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Newman celebrates 40 years as Tech's library

By Clara B. Cox

Spectrum Volume 18 Issue 30 - May 2, 1996

"From a chamber small/Came this mighty hall/Towering proud and high," wrote Ralph Minthorne Brown, a retired Virginia Tech librarian, when he learned 40 years ago that a building constructed specifically to house the school's library would be dedicated.

The building, named Newman Library in memory of longtime English professor and department head Carol Montgomery Newman, opened on Sept. 17, 1955, and was dedicated on May 11, 1956. The Friends of the University Libraries will celebrate the 40th anniversary of that dedication on May 9, beginning at 10 a.m. in the Newman Library lobby with ceremonies featuring Paul Metz, principal bibliographer, as the main speaker, and concluding with a reception on the Alumni Hall lawn. Nolan Yelich, state librarian, will participate in the event, which is open to the public.

The initial efforts for a suitable library facility began with Brown. He worked diligently for a new building after spending a decade in a facility dubbed the "temple of termites" by the local media. His efforts ultimately reaped the benefit he had so desired, although not during his tenure.

Construction of Newman Library was ensured in 1953 when Paul Mellon, president of the Old Dominion Foundation and a member of the Virginia Tech Board of Visitors, offered $1 million to go with another $1 million approved the previous year by the Virginia General Assembly.

Today, Newman Library, branch libraries in geology, veterinary medicine, art and architecture, and the Northern Virginia Graduate School; and the new storage facility near Blacksburg's Huckleberry Trail, house more than 1.9 million printed volumes, 17,000 serial subscriptions, five million microforms, 130,000 audiovisual and machine-readable pieces, and 120,000 maps.

Neither the numbers nor the facilities were always so impressive.

When Virginia Tech opened in 1872 as Virginia Agricultural and Mechanical College, V.E. Shepherd, treasurer, secretary of the faculty, and foreign-language professor, was also assigned the position of college librarian.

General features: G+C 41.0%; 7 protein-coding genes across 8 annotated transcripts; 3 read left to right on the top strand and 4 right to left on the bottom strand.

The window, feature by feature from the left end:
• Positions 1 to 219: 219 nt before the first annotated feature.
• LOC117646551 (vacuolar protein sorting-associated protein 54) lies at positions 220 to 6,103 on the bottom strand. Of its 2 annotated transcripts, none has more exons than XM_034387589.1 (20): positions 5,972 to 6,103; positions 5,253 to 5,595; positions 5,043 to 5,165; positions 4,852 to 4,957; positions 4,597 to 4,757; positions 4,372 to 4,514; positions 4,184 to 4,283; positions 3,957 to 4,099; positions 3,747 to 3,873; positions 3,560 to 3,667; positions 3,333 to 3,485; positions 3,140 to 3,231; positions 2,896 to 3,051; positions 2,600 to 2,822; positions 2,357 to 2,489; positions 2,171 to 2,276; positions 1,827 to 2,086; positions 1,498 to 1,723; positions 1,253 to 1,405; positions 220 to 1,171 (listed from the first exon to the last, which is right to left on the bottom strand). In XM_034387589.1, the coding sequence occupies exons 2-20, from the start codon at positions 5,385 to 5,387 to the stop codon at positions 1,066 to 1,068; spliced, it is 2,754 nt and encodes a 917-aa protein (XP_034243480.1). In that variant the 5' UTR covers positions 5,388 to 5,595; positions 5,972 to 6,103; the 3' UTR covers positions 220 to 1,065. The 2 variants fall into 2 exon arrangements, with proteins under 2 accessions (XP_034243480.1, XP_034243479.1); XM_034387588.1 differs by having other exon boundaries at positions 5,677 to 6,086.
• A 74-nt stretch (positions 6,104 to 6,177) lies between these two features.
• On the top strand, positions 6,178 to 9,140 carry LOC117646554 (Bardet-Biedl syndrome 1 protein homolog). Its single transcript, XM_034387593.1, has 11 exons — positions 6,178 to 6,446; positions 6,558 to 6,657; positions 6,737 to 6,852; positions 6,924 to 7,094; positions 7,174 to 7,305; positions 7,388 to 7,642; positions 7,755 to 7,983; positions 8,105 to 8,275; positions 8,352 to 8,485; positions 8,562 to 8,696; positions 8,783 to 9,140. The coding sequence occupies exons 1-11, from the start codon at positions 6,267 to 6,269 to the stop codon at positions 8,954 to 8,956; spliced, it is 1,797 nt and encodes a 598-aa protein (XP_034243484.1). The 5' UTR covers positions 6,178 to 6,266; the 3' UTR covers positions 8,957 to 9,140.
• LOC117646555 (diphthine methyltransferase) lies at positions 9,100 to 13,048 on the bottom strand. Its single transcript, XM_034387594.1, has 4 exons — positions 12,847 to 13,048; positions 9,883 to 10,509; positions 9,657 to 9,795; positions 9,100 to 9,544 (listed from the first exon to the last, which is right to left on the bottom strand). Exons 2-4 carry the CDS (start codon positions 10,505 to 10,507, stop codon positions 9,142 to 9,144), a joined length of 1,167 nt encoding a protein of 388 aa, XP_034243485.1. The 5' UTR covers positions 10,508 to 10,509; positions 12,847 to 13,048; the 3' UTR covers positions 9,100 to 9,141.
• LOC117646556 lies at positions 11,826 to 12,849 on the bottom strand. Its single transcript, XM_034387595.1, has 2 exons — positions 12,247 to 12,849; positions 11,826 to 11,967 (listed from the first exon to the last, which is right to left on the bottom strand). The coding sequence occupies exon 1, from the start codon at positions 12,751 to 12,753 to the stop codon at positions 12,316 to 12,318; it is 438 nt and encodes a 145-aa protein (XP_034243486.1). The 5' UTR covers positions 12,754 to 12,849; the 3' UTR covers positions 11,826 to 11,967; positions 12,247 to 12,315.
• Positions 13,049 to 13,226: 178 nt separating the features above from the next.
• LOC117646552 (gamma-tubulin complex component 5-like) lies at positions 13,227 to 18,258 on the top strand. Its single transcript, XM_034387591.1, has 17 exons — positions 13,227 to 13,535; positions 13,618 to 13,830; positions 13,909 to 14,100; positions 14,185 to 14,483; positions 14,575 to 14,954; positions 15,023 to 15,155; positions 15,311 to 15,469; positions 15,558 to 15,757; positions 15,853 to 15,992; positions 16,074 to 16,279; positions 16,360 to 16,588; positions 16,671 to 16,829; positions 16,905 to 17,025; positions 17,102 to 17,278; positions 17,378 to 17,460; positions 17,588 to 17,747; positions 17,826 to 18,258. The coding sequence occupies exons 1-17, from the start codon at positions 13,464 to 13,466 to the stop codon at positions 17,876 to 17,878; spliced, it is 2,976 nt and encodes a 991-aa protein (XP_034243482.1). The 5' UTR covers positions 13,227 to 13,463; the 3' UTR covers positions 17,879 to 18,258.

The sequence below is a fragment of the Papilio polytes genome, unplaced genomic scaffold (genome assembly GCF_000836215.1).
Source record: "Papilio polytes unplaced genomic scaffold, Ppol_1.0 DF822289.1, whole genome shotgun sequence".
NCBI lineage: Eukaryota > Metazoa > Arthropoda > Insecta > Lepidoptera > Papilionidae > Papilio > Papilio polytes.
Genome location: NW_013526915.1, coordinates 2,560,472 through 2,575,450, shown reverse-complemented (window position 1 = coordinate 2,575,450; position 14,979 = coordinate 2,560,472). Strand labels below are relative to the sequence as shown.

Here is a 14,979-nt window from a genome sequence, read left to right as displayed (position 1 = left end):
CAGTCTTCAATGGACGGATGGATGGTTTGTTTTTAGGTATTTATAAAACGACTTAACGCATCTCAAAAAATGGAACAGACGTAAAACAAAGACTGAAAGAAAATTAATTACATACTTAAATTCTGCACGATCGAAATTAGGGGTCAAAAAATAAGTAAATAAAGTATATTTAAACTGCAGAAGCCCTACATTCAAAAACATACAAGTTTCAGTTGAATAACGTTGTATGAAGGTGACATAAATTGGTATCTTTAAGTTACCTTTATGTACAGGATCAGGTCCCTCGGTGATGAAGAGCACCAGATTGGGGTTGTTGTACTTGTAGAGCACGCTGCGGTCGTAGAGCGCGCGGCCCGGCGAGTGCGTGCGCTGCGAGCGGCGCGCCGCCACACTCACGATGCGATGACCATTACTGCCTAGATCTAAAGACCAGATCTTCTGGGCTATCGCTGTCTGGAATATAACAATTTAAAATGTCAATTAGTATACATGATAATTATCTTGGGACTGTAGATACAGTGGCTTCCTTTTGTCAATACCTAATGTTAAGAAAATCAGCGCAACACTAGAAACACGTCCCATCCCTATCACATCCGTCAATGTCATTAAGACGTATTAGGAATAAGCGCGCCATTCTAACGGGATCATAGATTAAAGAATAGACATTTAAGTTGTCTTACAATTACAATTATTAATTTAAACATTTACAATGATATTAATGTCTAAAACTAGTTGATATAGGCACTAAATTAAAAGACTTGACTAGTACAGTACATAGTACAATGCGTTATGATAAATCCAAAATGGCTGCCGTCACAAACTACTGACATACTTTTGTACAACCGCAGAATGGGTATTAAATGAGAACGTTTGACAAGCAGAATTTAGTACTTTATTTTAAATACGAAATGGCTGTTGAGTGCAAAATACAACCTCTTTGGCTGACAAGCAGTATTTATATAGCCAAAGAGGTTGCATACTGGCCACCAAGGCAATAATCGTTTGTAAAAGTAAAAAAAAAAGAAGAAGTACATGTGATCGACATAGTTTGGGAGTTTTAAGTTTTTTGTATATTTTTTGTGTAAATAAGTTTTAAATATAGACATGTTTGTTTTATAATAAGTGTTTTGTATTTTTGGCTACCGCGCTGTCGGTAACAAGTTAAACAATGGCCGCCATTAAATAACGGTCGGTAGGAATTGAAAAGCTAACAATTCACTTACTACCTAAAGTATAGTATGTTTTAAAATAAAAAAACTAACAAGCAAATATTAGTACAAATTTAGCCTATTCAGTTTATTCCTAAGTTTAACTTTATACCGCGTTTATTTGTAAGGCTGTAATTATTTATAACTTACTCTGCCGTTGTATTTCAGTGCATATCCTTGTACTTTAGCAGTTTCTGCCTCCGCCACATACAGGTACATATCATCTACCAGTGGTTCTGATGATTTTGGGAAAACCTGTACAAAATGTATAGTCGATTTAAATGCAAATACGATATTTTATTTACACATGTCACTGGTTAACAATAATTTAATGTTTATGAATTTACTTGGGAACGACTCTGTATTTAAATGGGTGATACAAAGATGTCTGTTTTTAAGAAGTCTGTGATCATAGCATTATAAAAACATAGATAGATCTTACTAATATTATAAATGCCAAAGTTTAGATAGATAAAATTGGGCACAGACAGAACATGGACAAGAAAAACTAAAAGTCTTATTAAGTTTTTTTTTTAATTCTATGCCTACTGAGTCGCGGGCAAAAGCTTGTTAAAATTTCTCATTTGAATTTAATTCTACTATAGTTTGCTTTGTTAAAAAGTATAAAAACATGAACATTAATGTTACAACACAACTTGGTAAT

The new school's 500-volume collection, which Shepherd described as "Appleton's New Encyclopedia, several excellent scientific works and about an oxload of government reports, Codes of Virginia, and other important but almost useless books of a like character," occupied one small room in the Preston and Olin Building. The room also served as the librarian's office and a reading room.

For the first few decades, the collection had no relationship to the curriculum of the college, and inadequate funding hampered the library's effectiveness. The first known appropriation-$39.10-went to the library in 1878. Appropriations remained small, sometimes totaling only $15-35 a year for books and supplies, not topping $1,000 until 1904.

During the 1877-78 school term, VAMC moved its library to the first floor of the Second Academic Building. Five years later, the collection, now totaling 1,200 volumes, gained a new home in the second-floor ballroom, the largest room in the building.

In 1903 the college hired its first professional librarian, Mary G. Lacy, to oversee the holdings of 2,500 books and 10,000 pamphlets.

Lacy worked with a U.S. Department of Agriculture librarian to classify the entire collection. She talked the two student literary societies into donating their meeting rooms to increase space for the growing collection. She collected and displayed newspapers from students' hometowns, got the library designated as a depository for federal documents, created a dictionary catalogue of holdings, and more than quadrupled the holdings. When she resigned in 1910, her sister, Ethel, succeeded her for three years.

In 1914 the college moved the entire library into the chapel-auditorium-called the "Dutch Barn" by the faculty and students-located on the site now occupied by Newman Library. Woefully inadequate, the building had no window screens and, reportedly, "bats, birds, and squirrels frequented the library almost as often as did the students." Constructed over steam tunnels, the building harbored flourishing colonies of silverfish, cockroaches, and termites, which damaged many books.

The facility had been used for 11 years when Brown began his 21-year tenure as librarian. With the collection and patrons increasing and the Dutch Barn in such bad condition, he began lobbying in 1935 for a new building. When he retired in 1946, the Dutch Barn still housed the library. His successor, Seymour Robb, suggested that the college hire an impartial library-study team, and the 1949 survey that followed produced the same conclusions as Brown: the college needed a new and larger building to house its library.

By 1951, the Dutch Barn had reached "saturation" point; it held no more space for expansion. Within two years, funds were secured to build Newman, and Brown could later write, "The fight is won."